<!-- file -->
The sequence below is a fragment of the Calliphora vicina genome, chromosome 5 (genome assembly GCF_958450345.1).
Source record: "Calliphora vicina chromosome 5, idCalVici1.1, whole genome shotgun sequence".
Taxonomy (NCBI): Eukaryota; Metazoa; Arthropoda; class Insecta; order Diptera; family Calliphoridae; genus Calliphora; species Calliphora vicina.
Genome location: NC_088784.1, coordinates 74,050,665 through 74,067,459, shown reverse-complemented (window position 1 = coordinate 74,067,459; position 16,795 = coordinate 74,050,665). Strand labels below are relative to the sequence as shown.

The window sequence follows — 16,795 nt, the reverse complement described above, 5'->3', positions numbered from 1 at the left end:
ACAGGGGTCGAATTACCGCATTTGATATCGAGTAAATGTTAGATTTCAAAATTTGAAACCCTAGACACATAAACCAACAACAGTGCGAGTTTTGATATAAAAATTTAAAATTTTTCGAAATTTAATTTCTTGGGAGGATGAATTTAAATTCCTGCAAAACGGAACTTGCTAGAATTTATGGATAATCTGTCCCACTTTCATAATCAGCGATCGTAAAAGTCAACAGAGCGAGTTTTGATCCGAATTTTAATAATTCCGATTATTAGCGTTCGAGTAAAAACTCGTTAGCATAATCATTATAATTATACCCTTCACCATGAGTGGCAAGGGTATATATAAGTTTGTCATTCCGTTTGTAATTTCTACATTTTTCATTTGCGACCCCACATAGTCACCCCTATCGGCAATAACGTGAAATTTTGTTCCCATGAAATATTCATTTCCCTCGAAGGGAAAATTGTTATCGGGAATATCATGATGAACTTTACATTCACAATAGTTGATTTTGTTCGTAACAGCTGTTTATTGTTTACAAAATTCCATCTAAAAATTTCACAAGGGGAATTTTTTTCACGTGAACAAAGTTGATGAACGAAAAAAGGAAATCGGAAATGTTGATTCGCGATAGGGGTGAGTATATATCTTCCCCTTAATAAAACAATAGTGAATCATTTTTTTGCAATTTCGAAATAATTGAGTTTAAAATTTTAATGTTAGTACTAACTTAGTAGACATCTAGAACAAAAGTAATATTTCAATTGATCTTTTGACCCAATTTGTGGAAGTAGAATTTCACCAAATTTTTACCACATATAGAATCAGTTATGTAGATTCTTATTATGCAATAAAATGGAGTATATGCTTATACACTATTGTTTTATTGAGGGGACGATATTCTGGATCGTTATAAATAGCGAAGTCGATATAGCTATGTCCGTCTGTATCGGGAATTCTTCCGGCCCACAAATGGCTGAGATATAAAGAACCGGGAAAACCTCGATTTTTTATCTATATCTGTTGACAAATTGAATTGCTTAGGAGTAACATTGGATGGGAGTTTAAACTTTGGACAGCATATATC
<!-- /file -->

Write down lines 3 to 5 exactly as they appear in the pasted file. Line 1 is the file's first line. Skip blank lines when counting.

Taxonomy (NCBI): Eukaryota; Metazoa; Arthropoda; class Insecta; order Diptera; family Calliphoridae; genus Calliphora; species Calliphora vicina.
Genome location: NC_088784.1, coordinates 74,050,665 through 74,067,459, shown reverse-complemented (window position 1 = coordinate 74,067,459; position 16,795 = coordinate 74,050,665). Strand labels below are relative to the sequence as shown.

The window sequence follows — 16,795 nt, the reverse complement described above, 5'->3', positions numbered from 1 at the left end: